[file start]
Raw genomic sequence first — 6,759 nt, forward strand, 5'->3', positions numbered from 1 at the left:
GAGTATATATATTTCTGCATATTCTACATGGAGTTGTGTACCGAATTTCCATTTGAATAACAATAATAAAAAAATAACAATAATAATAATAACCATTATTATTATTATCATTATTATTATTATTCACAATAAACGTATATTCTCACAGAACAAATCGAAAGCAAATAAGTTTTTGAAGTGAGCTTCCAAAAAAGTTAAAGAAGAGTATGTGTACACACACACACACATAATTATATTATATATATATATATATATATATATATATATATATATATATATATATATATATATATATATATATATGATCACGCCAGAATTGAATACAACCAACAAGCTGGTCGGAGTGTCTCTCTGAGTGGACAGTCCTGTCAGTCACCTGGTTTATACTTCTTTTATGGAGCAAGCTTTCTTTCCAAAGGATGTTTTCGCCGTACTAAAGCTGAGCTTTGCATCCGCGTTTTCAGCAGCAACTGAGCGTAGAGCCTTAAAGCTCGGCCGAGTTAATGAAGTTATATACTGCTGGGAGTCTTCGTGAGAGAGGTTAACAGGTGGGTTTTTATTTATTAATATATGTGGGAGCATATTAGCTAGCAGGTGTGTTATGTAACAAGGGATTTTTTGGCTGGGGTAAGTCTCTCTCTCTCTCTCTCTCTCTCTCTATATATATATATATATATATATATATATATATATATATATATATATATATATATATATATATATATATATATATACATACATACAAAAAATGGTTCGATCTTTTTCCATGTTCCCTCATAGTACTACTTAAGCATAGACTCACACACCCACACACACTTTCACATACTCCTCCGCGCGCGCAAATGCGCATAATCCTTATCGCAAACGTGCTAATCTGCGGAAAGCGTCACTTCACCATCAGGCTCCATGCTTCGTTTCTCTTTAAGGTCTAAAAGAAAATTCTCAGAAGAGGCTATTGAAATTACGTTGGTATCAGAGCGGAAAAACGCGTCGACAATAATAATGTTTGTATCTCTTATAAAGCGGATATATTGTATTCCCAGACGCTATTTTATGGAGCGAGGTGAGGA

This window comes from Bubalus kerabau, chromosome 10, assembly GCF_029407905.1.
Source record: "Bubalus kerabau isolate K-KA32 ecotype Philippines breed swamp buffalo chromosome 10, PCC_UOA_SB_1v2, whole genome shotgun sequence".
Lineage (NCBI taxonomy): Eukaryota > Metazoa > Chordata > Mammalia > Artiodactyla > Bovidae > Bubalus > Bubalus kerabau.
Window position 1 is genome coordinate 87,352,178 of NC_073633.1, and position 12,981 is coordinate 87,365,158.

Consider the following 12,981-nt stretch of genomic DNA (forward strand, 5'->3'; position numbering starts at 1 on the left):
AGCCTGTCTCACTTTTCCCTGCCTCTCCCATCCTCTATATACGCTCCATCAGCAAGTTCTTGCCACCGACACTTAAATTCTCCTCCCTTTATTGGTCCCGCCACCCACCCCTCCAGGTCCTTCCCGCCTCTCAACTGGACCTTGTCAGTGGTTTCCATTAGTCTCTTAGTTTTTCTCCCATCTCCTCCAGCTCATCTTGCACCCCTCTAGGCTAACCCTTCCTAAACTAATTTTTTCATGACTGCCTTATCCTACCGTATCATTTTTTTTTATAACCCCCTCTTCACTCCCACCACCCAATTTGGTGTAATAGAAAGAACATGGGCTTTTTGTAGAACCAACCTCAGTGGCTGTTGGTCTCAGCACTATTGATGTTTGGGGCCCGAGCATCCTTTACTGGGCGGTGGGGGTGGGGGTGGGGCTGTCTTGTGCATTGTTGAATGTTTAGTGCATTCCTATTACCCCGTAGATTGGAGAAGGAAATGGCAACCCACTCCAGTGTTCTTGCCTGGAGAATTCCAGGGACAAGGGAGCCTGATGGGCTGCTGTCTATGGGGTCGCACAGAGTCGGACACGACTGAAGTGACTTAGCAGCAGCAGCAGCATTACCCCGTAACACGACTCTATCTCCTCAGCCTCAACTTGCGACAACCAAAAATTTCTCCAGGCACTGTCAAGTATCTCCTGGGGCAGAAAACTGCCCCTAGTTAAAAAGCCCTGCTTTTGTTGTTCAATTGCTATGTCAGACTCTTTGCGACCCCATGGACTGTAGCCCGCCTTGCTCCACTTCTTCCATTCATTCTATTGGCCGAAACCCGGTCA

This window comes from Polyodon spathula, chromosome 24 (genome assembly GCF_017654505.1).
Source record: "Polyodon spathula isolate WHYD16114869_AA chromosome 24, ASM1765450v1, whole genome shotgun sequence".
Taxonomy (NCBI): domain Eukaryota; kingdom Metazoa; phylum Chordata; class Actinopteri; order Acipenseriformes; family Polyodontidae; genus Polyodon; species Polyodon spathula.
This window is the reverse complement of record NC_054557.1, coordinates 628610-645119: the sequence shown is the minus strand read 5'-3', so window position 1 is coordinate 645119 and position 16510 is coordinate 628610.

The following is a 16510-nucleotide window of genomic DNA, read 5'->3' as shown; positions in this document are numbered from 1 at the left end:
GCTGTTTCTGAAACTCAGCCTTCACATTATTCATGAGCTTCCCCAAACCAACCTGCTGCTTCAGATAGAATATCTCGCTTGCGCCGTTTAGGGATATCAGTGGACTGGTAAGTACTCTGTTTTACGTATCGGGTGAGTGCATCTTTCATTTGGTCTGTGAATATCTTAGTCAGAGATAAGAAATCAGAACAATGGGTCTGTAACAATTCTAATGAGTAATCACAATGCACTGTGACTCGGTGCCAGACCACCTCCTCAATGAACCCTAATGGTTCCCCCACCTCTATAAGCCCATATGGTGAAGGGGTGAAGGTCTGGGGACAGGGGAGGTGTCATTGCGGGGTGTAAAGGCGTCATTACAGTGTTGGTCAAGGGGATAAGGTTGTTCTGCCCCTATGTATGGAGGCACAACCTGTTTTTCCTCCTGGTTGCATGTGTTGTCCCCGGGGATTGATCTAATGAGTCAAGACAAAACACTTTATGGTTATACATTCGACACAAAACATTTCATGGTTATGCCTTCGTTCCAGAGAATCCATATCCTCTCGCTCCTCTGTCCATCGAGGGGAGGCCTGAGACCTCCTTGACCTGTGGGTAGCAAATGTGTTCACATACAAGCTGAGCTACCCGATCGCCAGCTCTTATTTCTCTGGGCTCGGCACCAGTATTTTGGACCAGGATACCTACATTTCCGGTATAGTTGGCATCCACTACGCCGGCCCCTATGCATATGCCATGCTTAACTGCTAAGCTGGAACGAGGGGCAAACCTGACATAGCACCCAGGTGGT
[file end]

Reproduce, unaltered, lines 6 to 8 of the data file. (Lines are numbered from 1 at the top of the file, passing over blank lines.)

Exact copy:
Window position 1 is genome coordinate 87,352,178 of NC_073633.1, and position 12,981 is coordinate 87,365,158.

Consider the following 12,981-nt stretch of genomic DNA (forward strand, 5'->3'; position numbering starts at 1 on the left):
AGCCTGTCTCACTTTTCCCTGCCTCTCCCATCCTCTATATACGCTCCATCAGCAAGTTCTTGCCACCGACACTTAAATTCTCCTCCCTTTATTGGTCCCGCCACCCACCCCTCCAGGTCCTTCCCGCCTCTCAACTGGACCTTGTCAGTGGTTTCCATTAGTCTCTTAGTTTTTCTCCCATCTCCTCCAGCTCATCTTGCACCCCTCTAGGCTAACCCTTCCTAAACTAATTTTTTCATGACTGCCTTATCCTACCGTATCATTTTTTTTTATAACCCCCTCTTCACTCCCACCACCCAATTTGGTGTAATAGAAAGAACATGGGCTTTTTGTAGAACCAACCTCAGTGGCTGTTGGTCTCAGCACTATTGATGTTTGGGGCCCGAGCATCCTTTACTGGGCGGTGGGGGTGGGGGTGGGGCTGTCTTGTGCATTGTTGAATGTTTAGTGCATTCCTATTACCCCGTAGATTGGAGAAGGAAATGGCAACCCACTCCAGTGTTCTTGCCTGGAGAATTCCAGGGACAAGGGAGCCTGATGGGCTGCTGTCTATGGGGTCGCACAGAGTCGGACACGACTGAAGTGACTTAGCAGCAGCAGCAGCATTACCCCGTAACACGACTCTATCTCCTCAGCCTCAACTTGCGACAACCAAAAATTTCTCCAGGCACTGTCAAGTATCTCCTGGGGCAGAAAACTGCCCCTAGTTAAAAAGCCCTGCTTTTGTTGTTCAATTGCTATGTCAGACTCTTTGCGACCCCATGGACTGTAGCCCGCCTTGCTCCACTTCTTCCATTCATTCTATTGGCCGAAACCCGGTCA